I wrote a post two years ago with the same title. It’s very short, here’s a link. In that post I begged the question what if everything we know about Christmas we learned from reading Christmas cards? You know, details such as exactly 3 wise men were at the manager with the shepherds on the night Christ was born, and that angels are beautiful women with blonde hair, hymn books and choir robes. I worked that into a sermon last year and it’s a shame I don’t have all those pics online somewhere.
When Michael Spencer was sick, I posted a couple of times asking my readers to pray. I wrote a lengthy tribute to him while he was still able to read and respond to it, and like 10,000 other bloggers quickly reported his passing. This post is much, much harder to write.
Lewis Bunch was born October 9, 1943. His parents were at times textile workers, and at other times migrant farm workers. His family was in many ways the same types of dysfunctional that all families are to some degree. By his mid-30’s, Lewis Bunch had lived in Atlanta, Chicago, and Fairbanks. James Dean was his idol, and his life seem to mirror his title role Rebel Without a Cause. In 1975, after 14 years of marriage, his first son was born, Clark Joe Bunch. He then began his life as family man. Continue reading →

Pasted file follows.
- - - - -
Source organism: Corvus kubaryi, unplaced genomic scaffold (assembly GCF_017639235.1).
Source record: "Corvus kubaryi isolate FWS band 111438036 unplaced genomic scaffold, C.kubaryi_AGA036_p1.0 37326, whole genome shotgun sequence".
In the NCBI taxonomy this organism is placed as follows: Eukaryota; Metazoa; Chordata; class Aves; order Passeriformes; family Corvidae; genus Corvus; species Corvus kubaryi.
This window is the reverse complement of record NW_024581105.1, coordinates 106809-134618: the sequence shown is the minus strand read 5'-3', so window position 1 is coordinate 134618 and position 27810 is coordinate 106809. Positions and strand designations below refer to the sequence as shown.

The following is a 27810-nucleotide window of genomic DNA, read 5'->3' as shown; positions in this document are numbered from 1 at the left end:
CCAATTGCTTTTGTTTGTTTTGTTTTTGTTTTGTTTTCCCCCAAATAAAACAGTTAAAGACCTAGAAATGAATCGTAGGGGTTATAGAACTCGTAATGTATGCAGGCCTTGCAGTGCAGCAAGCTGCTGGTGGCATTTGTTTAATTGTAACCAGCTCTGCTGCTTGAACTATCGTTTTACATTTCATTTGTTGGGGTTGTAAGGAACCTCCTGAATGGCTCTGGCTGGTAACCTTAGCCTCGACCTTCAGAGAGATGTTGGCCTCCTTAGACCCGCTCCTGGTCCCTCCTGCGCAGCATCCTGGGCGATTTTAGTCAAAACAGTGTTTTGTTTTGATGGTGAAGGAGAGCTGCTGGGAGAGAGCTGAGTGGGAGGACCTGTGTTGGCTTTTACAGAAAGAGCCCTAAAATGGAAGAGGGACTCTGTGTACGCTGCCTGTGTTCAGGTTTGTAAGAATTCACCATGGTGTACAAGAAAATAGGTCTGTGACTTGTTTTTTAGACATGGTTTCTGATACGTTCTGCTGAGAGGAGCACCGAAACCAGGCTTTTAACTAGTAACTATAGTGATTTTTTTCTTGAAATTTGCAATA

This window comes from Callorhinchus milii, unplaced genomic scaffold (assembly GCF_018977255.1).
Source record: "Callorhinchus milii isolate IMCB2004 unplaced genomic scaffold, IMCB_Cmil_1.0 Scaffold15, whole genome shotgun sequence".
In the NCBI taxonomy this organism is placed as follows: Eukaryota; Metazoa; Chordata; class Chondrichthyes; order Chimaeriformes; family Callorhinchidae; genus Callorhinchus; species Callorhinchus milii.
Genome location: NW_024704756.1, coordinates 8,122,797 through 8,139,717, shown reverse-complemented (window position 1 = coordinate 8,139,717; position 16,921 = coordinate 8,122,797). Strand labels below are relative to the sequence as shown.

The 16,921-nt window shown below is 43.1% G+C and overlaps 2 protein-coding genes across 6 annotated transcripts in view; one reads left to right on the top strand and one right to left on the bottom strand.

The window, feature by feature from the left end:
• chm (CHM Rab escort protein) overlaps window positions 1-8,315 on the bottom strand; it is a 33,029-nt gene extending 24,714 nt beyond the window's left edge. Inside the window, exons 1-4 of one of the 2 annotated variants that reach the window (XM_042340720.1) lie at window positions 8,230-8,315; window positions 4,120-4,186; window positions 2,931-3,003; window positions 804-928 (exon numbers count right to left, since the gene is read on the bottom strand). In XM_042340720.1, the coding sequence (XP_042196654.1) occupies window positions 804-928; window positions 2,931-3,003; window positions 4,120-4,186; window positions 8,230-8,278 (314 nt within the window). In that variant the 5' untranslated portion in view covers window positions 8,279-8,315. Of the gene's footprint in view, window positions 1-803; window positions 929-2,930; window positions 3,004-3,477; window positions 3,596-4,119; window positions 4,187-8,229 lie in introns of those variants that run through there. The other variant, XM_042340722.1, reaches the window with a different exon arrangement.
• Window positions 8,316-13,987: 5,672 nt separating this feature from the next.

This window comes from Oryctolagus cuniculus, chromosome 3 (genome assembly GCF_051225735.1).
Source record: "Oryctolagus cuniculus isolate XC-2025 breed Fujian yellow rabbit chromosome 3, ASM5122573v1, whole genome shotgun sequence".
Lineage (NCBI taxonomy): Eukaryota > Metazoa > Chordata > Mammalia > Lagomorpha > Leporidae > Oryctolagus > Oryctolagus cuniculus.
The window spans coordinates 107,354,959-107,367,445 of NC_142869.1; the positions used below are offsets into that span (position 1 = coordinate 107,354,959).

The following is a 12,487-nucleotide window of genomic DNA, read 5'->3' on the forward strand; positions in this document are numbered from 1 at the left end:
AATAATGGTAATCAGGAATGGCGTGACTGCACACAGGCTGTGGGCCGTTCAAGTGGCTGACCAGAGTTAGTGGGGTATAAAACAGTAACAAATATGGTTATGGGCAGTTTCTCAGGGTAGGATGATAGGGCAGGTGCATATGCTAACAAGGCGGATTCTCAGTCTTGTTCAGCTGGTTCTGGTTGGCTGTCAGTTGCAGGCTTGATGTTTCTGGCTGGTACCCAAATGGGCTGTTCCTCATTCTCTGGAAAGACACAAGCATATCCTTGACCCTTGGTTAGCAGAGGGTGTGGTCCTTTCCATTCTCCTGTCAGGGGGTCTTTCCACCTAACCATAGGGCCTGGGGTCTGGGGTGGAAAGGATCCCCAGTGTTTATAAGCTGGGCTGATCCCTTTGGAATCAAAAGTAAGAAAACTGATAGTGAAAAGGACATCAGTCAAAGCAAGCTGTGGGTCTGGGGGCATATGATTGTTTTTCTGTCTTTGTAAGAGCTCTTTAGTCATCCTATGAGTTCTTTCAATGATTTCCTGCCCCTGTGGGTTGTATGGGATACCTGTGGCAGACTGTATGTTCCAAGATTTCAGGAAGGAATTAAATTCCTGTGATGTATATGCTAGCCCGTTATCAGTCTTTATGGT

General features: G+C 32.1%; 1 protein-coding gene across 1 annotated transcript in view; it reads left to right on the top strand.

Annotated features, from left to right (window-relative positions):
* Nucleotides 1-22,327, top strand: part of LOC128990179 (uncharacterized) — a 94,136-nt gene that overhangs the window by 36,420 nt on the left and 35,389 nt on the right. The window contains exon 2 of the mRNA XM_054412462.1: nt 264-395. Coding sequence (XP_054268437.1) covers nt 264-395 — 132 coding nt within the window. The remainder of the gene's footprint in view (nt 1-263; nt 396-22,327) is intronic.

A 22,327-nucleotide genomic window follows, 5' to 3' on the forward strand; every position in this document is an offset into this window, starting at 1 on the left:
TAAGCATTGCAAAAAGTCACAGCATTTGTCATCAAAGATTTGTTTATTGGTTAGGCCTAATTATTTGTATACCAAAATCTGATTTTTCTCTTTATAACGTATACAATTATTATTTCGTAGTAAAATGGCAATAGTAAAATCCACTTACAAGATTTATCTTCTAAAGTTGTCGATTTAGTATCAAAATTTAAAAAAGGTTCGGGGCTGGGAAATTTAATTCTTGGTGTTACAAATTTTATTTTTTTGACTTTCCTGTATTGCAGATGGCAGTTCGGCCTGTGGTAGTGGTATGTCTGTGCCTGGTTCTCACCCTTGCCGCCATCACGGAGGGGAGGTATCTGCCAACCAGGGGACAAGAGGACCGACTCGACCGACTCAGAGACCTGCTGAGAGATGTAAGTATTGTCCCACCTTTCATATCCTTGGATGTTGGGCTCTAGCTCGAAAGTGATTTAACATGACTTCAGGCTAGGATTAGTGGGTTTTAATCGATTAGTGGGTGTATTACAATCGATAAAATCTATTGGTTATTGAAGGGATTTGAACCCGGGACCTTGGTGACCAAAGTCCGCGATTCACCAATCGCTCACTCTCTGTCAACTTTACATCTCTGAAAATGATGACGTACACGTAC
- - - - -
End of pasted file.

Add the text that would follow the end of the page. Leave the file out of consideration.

And when they had sung a hymn, they went out to the Mount of Olives. Then Jesus said to them, “You will all fall away because of me this night. For it is written, ‘I will strike the shepherd, and the sheep of the flock will be scattered.’ But after I am raised up, I will go before you to Galilee.” Peter answered him, “Though they all fall away because of you, I will never fall away.” Jesus said to him, “Truly, I tell you, this very night, before the rooster crows, you will deny me three times.” Peter said to him, “Even if I must die with you, I will not deny you!” And all the disciples said the same. -Matthew 26:30-35
This selection from Matthew’s Gospel is well known, but is most often used during the Easter season. We all know what happened next, right? By the end of v. 56 the scripture says “Then all the disciples left him and fled.” The sad truth is that people are going to let you down. There are some folks we are naturally suspicious of, but most people we would like to think we can trust. My advice to people is trust in God, but lock your car. Sometimes it is the very people we should be able to put our trust in that let us down. In this sinful, fallen and broken world it is sometimes the police, a school teacher, a church leader or a parent that crosses the line and hurts rather than helps. Continue reading →
God manifests himself in three persons, the Father, the Son, and the Holy Spirit. It’s easy to recognize the Father and Son in many of our Christmas stories and traditions, but the Holy Spirit is sort of the missing character. That’s just in our remembrance of the story; in the Biblical account, he is all over that story.
If we’re aware of the Holy Spirit in the Christmas narrative at all, it’s probably when the angel Gabriel tells Mary that the Holy Spirit will come upon her and she will conceive, Luke 1:35. That’s just the first time Luke will mention the Spirit. Continue reading →